Has a change started to come?

Zverev, who turned 22 last April, already has multiple wins over both Federer and Djokovic, as well as defeating Nadal for the first time last week. Although he is yet to make it pass the quarter-final of a grand slam. For him, playing during the era of the Big Three has more pros than cons.

“All of us players, you know, most of the time loses to him, but we still don’t want him to retire.” The German said of Federer. “We still want him around as much as possible. We’ll see how much longer he can last.’
“Only Roger can answer that (retirement) question. He was my idol growing up and I still enjoy very much playing against him and having him around.”

Whilst fortunate to have the admiration of his younger peers, Federer knows that he will not be able to go on forever. Paving way for the likes of Zverev and Tsitsipas to try and fill the void left. Although there has been similar said in past years with few significant breakthroughs occurring. Especially when it comes to the ATP Finals. 2017 champion Grigor Dimitrov hasn’t won a title since. Meanwhile, 2018 winner Zverev has endured a turbulent season due to issues taking place off the court.

So will 2020 be the year where the landscape of men’s tennis starts to change?

“We know it’s going to be more difficult every year to keep the slams within the best group of guys.” Admits Federer.
“I wouldn’t be surprised if we see new champions and some of the older champions, of course I hope to be part of them.’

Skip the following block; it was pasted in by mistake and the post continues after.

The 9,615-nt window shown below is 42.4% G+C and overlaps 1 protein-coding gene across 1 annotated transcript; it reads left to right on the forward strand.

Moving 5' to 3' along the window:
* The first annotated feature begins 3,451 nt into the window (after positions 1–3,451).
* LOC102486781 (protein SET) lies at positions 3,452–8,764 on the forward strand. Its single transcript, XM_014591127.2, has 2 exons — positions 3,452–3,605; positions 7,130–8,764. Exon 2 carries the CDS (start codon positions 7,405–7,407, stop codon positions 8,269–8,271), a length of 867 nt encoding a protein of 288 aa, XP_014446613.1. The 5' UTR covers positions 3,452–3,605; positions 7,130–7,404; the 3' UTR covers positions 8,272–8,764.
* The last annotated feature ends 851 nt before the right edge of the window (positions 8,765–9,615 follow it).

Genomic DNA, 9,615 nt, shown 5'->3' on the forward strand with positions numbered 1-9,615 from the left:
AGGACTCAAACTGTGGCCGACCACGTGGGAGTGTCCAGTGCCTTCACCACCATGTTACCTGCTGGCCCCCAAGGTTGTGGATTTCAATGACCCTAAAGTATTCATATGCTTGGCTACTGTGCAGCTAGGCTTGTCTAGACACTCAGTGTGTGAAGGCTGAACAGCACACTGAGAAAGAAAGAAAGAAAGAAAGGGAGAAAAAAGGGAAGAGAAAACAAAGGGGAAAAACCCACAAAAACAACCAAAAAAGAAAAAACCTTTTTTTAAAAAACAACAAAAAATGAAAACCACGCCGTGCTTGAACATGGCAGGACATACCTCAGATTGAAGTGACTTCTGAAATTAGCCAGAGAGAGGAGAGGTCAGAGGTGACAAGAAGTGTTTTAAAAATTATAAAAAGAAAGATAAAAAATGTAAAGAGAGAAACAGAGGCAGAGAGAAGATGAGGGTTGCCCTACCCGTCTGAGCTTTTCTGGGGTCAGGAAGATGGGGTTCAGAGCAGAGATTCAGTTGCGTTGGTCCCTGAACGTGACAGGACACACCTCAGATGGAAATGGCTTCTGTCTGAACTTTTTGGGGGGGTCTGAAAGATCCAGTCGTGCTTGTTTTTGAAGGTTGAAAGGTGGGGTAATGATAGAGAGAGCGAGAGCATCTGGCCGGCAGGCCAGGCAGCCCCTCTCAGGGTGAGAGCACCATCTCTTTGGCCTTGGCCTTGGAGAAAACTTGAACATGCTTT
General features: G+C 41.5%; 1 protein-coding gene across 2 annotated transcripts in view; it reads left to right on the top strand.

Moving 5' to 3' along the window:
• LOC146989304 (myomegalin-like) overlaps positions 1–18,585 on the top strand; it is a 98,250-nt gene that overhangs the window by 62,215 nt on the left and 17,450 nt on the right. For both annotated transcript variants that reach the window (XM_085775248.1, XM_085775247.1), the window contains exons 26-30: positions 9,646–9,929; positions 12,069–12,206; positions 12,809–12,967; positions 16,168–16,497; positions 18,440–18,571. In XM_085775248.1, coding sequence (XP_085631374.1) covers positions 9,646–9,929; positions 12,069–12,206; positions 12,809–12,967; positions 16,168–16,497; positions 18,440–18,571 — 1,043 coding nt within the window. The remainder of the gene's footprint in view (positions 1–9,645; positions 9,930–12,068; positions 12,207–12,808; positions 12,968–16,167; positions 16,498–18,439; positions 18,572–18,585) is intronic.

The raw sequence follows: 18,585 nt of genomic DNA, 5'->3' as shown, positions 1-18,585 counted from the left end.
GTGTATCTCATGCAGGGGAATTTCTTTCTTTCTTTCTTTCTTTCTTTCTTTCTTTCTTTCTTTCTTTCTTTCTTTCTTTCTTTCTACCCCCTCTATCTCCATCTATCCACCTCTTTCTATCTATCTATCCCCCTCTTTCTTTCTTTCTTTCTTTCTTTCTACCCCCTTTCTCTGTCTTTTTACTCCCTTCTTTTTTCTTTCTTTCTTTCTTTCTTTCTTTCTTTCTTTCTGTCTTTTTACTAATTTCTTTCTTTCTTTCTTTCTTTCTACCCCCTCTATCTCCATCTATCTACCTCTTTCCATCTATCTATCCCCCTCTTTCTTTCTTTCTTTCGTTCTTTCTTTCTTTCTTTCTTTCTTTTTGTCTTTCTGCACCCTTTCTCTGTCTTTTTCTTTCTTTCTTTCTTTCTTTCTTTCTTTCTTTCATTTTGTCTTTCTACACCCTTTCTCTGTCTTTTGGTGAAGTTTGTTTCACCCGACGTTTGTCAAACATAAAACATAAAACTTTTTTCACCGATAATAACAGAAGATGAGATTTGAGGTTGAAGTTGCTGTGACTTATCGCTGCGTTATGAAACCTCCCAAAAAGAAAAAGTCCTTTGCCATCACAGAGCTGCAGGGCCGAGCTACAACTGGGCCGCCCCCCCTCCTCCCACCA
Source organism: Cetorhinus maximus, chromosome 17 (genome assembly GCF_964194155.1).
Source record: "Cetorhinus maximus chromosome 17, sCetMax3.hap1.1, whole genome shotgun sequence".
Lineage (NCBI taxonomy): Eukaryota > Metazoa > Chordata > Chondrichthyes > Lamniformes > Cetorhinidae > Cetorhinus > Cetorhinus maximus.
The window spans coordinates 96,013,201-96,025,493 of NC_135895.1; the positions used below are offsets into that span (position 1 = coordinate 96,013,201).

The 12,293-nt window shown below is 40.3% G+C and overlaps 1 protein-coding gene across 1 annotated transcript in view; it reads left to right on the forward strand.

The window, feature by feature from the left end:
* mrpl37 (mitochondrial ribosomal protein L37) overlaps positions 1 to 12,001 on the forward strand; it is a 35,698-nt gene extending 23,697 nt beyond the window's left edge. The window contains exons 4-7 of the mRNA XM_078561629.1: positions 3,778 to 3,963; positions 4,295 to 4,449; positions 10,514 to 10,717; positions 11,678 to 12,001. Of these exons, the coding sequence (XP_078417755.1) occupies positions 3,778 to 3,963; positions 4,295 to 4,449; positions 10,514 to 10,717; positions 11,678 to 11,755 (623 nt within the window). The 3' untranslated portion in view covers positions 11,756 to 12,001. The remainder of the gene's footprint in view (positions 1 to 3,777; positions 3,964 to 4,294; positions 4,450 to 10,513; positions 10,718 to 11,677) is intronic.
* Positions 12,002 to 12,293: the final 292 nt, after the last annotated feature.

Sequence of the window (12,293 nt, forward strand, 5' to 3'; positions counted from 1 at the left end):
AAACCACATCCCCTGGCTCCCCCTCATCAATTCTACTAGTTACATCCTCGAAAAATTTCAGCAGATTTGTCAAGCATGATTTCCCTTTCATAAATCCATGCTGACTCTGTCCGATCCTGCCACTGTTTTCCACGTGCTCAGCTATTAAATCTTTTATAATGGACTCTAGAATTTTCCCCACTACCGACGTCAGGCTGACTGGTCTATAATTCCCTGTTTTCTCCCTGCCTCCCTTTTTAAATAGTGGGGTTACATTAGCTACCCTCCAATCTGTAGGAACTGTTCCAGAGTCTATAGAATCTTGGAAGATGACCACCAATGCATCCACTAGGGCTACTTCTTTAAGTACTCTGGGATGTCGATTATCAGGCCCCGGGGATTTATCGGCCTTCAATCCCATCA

“I came so, so close this year at Wimbledon. I hope I can recreate those opportunities and take them next time, but I think the time will come, and that might be next year, when they will take over and that will be totally fine because at this moment in time now, they are plenty good enough.”

Federer will travel to five different countries this week for his exhibition tour. He is reportedly set to make in the region of $10 million in earnings, according to one source.

Quotes obtained via EFE/ Sport360

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Vasek Pospisil upsets Fabio Fognini in Davis Cup opening match in Madrid

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Canada’s Vasek Pospisil upset this year’s Monte-Carlo champion Fabio Fognini 7-6 7-5 after 1 hour and 48 minutes in the opening match of the Group F at the 2019 Davis Cup Final at the Caja Magica in Madrid.

 

Pospisil, who replaced Felix Auger Aliassime, earned the first break of the match in the fourth game after two double faults and a backhand error from Fognini. Pospisil saved the first of the two break points he faced, but Fognini broke back on his second chance after a backhand error from the Canadian player. Fognini did not convert two break points at 5-5.

Pospisil earned his only mini-break at 5-4 before closing out the first set on his second set point with a backhand passing shot, when Fognini hit a backhand into the net.

Fognini saved a break point at 1-1 in a hard-fought third game, when Pospisil made a forehand error. Pospisil brought up three break points at 5-5. Fognini saved the first two chances with his serve, but he dropped his serve on the third chance, when he hit his backhand into the net. Pospisil served out the match at 15 in the 12th game.